Healthy Eating: Strawberry shortcake a classic treat for July 4th celebrations

I woke up today and suddenly it is July. Wow. Last weekend felt like July not today, but I am grateful to feel a cool breeze once again. I hope that you–my readers–have come out on the other side of our epic heat dome. Pile that on top of a year plus long pandemic and it’s enough to put anyone over the edge.

I didn’t have much of an appetite when it was so hot–not wanting to eat is a rarity for me because I enjoy food so much. I especially love the summer because my garden is bursting. The heat certainly did a number on plants and it certainly accelerated the ripening of my berries. Raspberries, blueberries and strawberries are being harvested at the same time this year. This is unusual for our garden. Usually it’s the strawberries, followed by raspberries and blueberries.

This is the last week for our delicious strawberries although I imagine that local berries will still be available at the Edmonds Saturday Market and at U-Pick farms. So my recipe this week is great for the Fourth of July holiday because you can make it all ahead of time. Perfect for a picnic or to take to a holiday gathering. The biscuits comes together quickly. If you have extras they freeze well too.

In addition, this shortcake is wonderful with virtually any macerated fruit. Simply toss your fruit with sugar and let stand for a minimum of 30 minutes before assembling the dessert. This is a dish that just screams summertime. Take it outside and enjoy!

Strawberry Shortcake


For the biscuits:
4 cups flour
3 tablespoons sugar
1/4 teaspoon salt
5 teaspoons baking powder
3/4 cups butter
1 1/4 cup cream or half & half

For the egg wash:
1 whole egg, plus 1 tablespoon cold water, lightly beaten
Optional: a sprinkle of coarse or sanding sugar, to top the egg-washed biscuits

For the berry filling:
6 cups fresh local strawberries, hulled and quartered
4 tablespoons sugar

For the vanilla whipping cream:
1 cup whipping cream, cold
1½ tablespoons (sifted confectioners sugar
1 teaspoon vanilla extract


To make the biscuit dough:
1. Place butter in the freezer for 30 minutes, then coarsely grate the entire cube into a bowl. Place in the freezer for 20-30 minutes.
2. In a medium-size mixing bowl, assemble flour, baking powder, and salt. Mix well by hand or with a whisk.
3. Add chilled butter to the bowl. Blend butter into the flour mixture by hand until the mixture resembles coarse meal with a few larger bits of butter.
4. Slowly add cream and stir just until the dough is formed.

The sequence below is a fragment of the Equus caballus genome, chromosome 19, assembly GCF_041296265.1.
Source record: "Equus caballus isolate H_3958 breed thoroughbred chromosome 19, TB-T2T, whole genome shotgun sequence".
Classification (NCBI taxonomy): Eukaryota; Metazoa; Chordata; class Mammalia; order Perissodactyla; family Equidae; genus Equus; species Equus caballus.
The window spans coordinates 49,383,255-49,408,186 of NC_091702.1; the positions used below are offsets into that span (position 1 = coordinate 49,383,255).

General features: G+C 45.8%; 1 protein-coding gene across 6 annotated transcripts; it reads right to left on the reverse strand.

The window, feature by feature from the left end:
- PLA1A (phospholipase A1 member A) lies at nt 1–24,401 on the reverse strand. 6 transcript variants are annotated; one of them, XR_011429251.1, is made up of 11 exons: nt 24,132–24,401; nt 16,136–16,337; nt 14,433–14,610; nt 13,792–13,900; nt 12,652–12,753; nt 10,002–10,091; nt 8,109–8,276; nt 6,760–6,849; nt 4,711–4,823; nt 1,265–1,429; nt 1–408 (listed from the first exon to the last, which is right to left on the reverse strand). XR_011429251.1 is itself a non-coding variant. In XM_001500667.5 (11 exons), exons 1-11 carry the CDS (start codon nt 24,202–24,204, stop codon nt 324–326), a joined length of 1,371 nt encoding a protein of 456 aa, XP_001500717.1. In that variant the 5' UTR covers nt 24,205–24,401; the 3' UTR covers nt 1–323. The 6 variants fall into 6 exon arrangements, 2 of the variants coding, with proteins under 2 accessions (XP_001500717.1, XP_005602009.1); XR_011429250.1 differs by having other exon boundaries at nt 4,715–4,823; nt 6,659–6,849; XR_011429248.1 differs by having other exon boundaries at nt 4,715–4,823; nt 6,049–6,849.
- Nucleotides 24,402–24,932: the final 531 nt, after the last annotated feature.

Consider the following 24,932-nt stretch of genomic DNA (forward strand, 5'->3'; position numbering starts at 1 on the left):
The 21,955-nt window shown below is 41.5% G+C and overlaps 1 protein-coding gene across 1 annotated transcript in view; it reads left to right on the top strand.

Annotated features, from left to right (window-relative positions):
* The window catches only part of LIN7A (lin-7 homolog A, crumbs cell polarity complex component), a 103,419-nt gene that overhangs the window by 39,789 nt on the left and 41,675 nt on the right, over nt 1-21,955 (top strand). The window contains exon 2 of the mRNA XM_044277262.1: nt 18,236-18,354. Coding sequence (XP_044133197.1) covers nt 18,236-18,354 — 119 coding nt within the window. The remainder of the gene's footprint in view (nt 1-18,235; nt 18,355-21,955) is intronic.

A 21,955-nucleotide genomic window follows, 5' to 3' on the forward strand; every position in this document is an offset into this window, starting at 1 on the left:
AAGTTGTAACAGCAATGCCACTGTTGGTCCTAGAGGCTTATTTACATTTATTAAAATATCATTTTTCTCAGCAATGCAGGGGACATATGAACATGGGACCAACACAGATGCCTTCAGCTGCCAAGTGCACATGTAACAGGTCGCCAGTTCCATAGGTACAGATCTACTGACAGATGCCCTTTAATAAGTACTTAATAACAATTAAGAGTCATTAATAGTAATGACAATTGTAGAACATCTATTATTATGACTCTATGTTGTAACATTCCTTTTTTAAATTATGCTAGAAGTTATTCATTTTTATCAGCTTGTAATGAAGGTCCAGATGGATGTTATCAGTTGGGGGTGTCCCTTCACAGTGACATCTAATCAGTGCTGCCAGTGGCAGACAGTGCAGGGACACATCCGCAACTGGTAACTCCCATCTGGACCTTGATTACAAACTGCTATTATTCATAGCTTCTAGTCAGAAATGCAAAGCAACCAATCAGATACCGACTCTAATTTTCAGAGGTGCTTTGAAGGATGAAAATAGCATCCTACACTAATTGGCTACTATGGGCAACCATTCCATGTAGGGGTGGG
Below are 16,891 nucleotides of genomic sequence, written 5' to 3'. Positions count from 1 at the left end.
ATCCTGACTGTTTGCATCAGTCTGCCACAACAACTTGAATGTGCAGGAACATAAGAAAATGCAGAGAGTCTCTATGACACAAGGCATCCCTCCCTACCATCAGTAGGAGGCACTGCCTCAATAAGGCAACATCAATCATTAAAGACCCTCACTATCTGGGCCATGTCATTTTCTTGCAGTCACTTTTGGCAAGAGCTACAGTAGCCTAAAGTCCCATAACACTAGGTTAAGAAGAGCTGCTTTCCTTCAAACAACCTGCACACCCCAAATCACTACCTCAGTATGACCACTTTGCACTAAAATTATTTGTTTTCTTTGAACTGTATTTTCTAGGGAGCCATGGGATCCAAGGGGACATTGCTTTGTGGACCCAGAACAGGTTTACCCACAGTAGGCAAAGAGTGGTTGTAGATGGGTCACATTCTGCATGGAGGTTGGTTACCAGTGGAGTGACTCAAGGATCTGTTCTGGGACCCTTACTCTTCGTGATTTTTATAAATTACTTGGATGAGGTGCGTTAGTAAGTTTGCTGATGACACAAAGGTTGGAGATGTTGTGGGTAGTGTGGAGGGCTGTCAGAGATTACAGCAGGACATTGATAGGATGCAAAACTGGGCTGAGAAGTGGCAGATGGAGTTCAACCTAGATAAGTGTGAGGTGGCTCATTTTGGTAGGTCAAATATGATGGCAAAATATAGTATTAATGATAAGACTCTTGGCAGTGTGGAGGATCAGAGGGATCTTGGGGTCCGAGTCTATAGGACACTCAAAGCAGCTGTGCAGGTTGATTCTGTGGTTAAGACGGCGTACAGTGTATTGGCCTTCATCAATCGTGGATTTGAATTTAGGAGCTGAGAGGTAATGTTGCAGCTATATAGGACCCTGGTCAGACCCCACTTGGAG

5. Lightly dust the surface of the dough with flour. Gather into a ball and gently knead 4-5 times on a lightly floured work surface.
6. Pat the dough into a 11 inch round, ½-¾” thick. With a lightly floured 3” round cutter cut out as many rounds as possible and place them on a parchment-lined baking sheet.
7. Gather the scraps, pat out the dough and cut out more rounds, for a total of 8 rounds.
8. Brush tops with egg wash and bake in a 450 degree oven until light golden brown–about 10-15 minutes.
To make the toppings:
1. One hour before serving, slice strawberries and place in a glass bowl with sugar. Let stand at room temperature, stirring once or twice, for 1 hour.
2. Thirty minutes before serving, place a mixing bowl, beaters, and heavy cream in the freezer.
3. When ready to whip cream, remove from the freezer. Pour the cream into a chilled bowl and add the sifted confectioners’ sugar.
4. Start the mixer on low speed for 30 seconds to combine. Add the vanilla extract.
5. Increase the speed to high and beat until the cream holds soft peaks.
6. To assemble the dessert, split the shortcakes in half with a fork or serrated knife. Arrange the cake bottoms on eight plates.
7. Spoon the strawberry mixture over each shortcake and top with whipping cream.
8. Cover the cream with shortcake tops. Add a generous spoonful of strawberries, then top with more whipped cream.

—  By Deborah Binder

Deborah Binder lives in Edmonds with her family. She is “dancing with N.E.D.” (no evidence of disease) after being diagnosed with ovarian cancer in 2009. She is a foodie who loves to cook from scratch and share her experiments with her family and friends. She attended culinary school on the East Coast and freelances around town for local chefs. Her current interest in food is learning to eat for health and wellness, while at the same time enjoying the pleasures of the table. As Julia Child once said, “Everything in moderation including butter.” Deborah can be contacted at


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